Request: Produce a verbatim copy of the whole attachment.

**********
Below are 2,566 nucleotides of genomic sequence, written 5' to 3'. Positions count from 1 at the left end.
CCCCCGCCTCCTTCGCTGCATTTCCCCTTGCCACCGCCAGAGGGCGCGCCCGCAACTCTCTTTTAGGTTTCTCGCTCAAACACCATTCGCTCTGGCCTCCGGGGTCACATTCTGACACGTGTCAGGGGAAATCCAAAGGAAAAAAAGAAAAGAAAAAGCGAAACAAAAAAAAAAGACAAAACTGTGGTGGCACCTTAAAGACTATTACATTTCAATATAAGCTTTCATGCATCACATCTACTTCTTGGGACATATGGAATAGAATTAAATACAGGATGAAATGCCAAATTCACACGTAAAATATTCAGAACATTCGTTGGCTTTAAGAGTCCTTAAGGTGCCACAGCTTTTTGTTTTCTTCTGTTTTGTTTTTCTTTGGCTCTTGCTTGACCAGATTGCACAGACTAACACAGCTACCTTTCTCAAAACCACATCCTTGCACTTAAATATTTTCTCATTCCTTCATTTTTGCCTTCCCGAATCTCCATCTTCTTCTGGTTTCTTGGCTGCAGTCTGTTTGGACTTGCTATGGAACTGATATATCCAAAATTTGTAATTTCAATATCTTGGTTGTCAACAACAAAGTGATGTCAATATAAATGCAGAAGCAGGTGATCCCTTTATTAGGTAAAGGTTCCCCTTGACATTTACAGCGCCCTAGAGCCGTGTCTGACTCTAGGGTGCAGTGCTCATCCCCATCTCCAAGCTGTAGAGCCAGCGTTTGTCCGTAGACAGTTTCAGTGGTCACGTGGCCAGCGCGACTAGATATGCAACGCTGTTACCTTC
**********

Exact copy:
Below are 2,566 nucleotides of genomic sequence, written 5' to 3'. Positions count from 1 at the left end.
CCCCCGCCTCCTTCGCTGCATTTCCCCTTGCCACCGCCAGAGGGCGCGCCCGCAACTCTCTTTTAGGTTTCTCGCTCAAACACCATTCGCTCTGGCCTCCGGGGTCACATTCTGACACGTGTCAGGGGAAATCCAAAGGAAAAAAAGAAAAGAAAAAGCGAAACAAAAAAAAAAGACAAAACTGTGGTGGCACCTTAAAGACTATTACATTTCAATATAAGCTTTCATGCATCACATCTACTTCTTGGGACATATGGAATAGAATTAAATACAGGATGAAATGCCAAATTCACACGTAAAATATTCAGAACATTCGTTGGCTTTAAGAGTCCTTAAGGTGCCACAGCTTTTTGTTTTCTTCTGTTTTGTTTTTCTTTGGCTCTTGCTTGACCAGATTGCACAGACTAACACAGCTACCTTTCTCAAAACCACATCCTTGCACTTAAATATTTTCTCATTCCTTCATTTTTGCCTTCCCGAATCTCCATCTTCTTCTGGTTTCTTGGCTGCAGTCTGTTTGGACTTGCTATGGAACTGATATATCCAAAATTTGTAATTTCAATATCTTGGTTGTCAACAACAAAGTGATGTCAATATAAATGCAGAAGCAGGTGATCCCTTTATTAGGTAAAGGTTCCCCTTGACATTTACAGCGCCCTAGAGCCGTGTCTGACTCTAGGGTGCAGTGCTCATCCCCATCTCCAAGCTGTAGAGCCAGCGTTTGTCCGTAGACAGTTTCAGTGGTCACGTGGCCAGCGCGACTAGATATGCAACGCTGTTACCTTC